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Dinosaur ‘tank’ still depended on camouflage for protection


A stunningly well preserved fossil shows that heavy amour plating and horns were not enough to keep this nodosaur safe.


The Borealopelta markmitchelli fossil.
The Borealopelta markmitchelli fossil.
Courtesy of the Royal Tyrrell Museum of Palaeontology, Drumheller, Canada

With large horns, continuous scale armour and weighing as much as a Ford Focus, the most well-preserved fossil ever found has provided an unprecedented insight into just how dangerous the world was more than 100 million years ago.

The dinosaur, a new species of nodosaur named Borealopelta markmitchelli (in honour of the museum technician who cleaned it) measures 5.5 metres in length and weighs an estimated 1.3 tons. Donald Henderson, curator at Alberta’s Royal Tyrrell Museum, has described it as the “dinosaur equivalent of a tank”.

Being a tank in the Cretaceous, however, apparently didn’t count for much.

The exceptional preservation of the fossil has enabled scientists to also discern the animal’s colouring: reddish-brown on the top of its body, with lighter shading beneath.

Another view of the Borealopelta markmitchelli fossil.
Another view of the Borealopelta markmitchelli fossil.
Courtesy of the Royal Tyrrell Museum of Palaeontology, Drumheller, Canada

This variation, known as counter-shading, suggests the animal also relied on camouflage as a protective strategy, say Henderson and colleagues In a paper published in the journal Current Biology, with “predation pressure strong enough to select for concealment in this mega-herbivore despite possession of massive dorsal and lateral armour”.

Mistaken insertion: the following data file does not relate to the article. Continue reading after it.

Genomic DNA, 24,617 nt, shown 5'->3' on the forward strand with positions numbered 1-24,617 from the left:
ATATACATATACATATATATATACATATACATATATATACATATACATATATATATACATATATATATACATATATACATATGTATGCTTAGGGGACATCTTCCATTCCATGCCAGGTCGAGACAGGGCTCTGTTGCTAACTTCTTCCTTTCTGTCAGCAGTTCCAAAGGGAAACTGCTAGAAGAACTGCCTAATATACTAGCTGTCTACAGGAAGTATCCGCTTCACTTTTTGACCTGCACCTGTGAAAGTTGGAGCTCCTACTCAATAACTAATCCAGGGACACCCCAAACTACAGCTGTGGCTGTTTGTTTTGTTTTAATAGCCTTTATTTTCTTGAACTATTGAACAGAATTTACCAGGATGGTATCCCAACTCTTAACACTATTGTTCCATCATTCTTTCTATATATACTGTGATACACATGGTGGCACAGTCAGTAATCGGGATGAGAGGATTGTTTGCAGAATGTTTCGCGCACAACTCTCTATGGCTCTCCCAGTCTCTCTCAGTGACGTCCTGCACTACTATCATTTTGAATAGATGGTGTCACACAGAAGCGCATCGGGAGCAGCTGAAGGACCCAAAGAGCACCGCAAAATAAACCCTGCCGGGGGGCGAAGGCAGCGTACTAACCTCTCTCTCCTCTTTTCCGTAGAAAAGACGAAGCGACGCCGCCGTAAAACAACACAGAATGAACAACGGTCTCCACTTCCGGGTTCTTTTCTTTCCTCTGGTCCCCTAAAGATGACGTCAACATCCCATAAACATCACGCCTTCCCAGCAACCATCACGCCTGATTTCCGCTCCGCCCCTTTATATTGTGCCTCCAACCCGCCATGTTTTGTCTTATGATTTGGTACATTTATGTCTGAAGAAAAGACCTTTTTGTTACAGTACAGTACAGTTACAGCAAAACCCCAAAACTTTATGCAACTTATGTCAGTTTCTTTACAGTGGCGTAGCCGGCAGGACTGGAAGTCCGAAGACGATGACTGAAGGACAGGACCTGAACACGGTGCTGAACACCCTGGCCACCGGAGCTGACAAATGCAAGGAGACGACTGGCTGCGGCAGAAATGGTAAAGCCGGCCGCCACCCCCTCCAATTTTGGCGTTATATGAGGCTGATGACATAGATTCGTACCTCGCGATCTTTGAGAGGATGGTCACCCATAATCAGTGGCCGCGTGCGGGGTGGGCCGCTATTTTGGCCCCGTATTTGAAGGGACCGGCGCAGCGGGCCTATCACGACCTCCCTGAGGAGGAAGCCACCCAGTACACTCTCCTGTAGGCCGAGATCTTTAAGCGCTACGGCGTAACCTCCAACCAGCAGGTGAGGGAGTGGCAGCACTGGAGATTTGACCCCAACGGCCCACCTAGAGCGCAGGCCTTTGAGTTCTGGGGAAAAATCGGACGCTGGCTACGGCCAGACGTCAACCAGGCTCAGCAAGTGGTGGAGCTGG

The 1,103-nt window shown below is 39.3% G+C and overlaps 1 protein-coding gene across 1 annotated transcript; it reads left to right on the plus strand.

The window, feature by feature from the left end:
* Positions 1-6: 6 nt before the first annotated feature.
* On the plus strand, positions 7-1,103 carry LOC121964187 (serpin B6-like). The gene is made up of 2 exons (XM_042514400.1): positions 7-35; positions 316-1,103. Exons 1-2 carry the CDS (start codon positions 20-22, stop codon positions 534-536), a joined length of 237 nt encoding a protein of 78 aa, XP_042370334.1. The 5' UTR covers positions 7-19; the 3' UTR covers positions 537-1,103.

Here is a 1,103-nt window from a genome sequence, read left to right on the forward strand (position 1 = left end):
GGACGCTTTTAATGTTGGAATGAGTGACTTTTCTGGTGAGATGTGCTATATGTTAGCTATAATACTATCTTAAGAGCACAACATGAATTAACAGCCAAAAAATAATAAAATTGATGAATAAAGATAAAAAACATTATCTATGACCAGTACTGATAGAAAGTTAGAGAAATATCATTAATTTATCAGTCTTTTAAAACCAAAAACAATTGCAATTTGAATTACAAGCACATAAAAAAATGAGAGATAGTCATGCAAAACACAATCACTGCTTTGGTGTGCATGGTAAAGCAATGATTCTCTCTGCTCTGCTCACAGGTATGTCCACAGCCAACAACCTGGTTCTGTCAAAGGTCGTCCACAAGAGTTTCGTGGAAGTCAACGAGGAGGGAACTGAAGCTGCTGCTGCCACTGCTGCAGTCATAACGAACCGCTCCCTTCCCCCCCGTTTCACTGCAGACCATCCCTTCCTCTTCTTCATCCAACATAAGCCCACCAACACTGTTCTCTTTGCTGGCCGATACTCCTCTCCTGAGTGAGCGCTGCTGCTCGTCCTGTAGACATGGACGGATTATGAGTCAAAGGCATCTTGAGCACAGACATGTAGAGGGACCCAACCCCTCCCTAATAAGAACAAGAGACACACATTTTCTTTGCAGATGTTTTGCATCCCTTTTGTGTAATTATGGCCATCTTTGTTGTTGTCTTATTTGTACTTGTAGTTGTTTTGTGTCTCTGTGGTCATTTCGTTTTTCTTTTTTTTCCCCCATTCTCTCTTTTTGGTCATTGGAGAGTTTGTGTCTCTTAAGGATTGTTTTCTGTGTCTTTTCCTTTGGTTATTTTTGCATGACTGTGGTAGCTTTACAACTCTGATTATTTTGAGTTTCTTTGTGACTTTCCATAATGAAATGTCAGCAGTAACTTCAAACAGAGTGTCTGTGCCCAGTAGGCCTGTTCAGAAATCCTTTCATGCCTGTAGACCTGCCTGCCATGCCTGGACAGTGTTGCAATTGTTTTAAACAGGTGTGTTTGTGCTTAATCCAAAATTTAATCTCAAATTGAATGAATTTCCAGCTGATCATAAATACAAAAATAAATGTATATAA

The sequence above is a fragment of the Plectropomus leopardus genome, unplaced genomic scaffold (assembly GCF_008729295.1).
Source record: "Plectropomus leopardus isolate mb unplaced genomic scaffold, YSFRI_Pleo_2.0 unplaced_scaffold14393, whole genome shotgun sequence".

B. markmitchelli is much larger than any modern-day animals that use counter-shading as protective camouflage.

“Strong predation on a massive, heavily-armored dinosaur illustrates just how dangerous the dinosaur predators of the Cretaceous must have been,” says co-author Caleb Brown.

In meeting its demise over 100 million years ago, B. markmitchelli was washed out to sea. Its discovery in 2011 in the ancient oceanic deposits that constitute the oil sands of Alberta, Canada, was thus a huge surprise – a surprise compounded by the gradual realisation, arising during 7,000 hours of cleaning, that it was in exquisite condition.

So extraordinarily well-preserved is the 110-million-year-old fossil that it has been dubbed the “Mona Lisa of dinosaurs” and described as one of the most beautiful specimens ever found. It was unveiled in 2017 after years of patient and delicate cleaning.

It represents both a new species and genus of the herbivore family known as nodosauridae.

“This nodosaur is truly remarkable in that it is completely covered in preserved scaly skin, yet is also preserved in three dimensions, retaining the original shape of the animal,” Brown says.

“The result is that the animal looks almost the same today as it did back in the Early Cretaceous. You don’t need to use much imagination to reconstruct it; if you just squint your eyes a bit, you could almost believe it was sleeping.”

An artist's impression of Borealopelta markmitchelli in life.
An artist's impression of Borealopelta markmitchelli in life.
Courtesy of the Royal Tyrrell Museum of Palaeontology, Drumheller, Canada

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Andrew Masterson is news editor of Cosmos.
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